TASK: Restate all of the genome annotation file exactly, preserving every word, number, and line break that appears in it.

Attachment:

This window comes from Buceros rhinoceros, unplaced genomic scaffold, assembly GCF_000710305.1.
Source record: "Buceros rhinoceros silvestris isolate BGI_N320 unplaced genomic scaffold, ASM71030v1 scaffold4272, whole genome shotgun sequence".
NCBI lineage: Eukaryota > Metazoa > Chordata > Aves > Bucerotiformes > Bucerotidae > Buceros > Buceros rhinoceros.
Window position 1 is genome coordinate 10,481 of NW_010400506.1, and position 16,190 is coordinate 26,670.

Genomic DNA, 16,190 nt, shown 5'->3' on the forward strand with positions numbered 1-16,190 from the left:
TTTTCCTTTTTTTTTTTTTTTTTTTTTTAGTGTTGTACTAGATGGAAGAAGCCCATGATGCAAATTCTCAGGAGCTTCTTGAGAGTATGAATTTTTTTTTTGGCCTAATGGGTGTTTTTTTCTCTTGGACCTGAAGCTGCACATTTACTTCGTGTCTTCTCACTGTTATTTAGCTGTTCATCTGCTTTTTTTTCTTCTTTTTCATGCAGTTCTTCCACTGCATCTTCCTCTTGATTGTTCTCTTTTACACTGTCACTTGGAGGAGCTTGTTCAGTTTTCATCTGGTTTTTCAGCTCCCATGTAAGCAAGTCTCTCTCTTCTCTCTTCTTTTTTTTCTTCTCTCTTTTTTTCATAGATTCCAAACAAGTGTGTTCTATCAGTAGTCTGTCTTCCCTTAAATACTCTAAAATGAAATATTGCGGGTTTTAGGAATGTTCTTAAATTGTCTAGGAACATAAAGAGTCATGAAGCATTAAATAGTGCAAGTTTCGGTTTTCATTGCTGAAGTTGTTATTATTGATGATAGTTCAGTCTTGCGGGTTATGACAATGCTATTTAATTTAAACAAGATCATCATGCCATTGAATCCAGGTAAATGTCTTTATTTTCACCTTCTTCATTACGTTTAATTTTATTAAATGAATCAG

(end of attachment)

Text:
This window comes from Buceros rhinoceros, unplaced genomic scaffold, assembly GCF_000710305.1.
Source record: "Buceros rhinoceros silvestris isolate BGI_N320 unplaced genomic scaffold, ASM71030v1 scaffold4272, whole genome shotgun sequence".
NCBI lineage: Eukaryota > Metazoa > Chordata > Aves > Bucerotiformes > Bucerotidae > Buceros > Buceros rhinoceros.
Window position 1 is genome coordinate 10,481 of NW_010400506.1, and position 16,190 is coordinate 26,670.

Genomic DNA, 16,190 nt, shown 5'->3' on the forward strand with positions numbered 1-16,190 from the left:
TTTTCCTTTTTTTTTTTTTTTTTTTTTTAGTGTTGTACTAGATGGAAGAAGCCCATGATGCAAATTCTCAGGAGCTTCTTGAGAGTATGAATTTTTTTTTTGGCCTAATGGGTGTTTTTTTCTCTTGGACCTGAAGCTGCACATTTACTTCGTGTCTTCTCACTGTTATTTAGCTGTTCATCTGCTTTTTTTTCTTCTTTTTCATGCAGTTCTTCCACTGCATCTTCCTCTTGATTGTTCTCTTTTACACTGTCACTTGGAGGAGCTTGTTCAGTTTTCATCTGGTTTTTCAGCTCCCATGTAAGCAAGTCTCTCTCTTCTCTCTTCTTTTTTTTCTTCTCTCTTTTTTTCATAGATTCCAAACAAGTGTGTTCTATCAGTAGTCTGTCTTCCCTTAAATACTCTAAAATGAAATATTGCGGGTTTTAGGAATGTTCTTAAATTGTCTAGGAACATAAAGAGTCATGAAGCATTAAATAGTGCAAGTTTCGGTTTTCATTGCTGAAGTTGTTATTATTGATGATAGTTCAGTCTTGCGGGTTATGACAATGCTATTTAATTTAAACAAGATCATCATGCCATTGAATCCAGGTAAATGTCTTTATTTTCACCTTCTTCATTACGTTTAATTTTATTAAATGAATCAG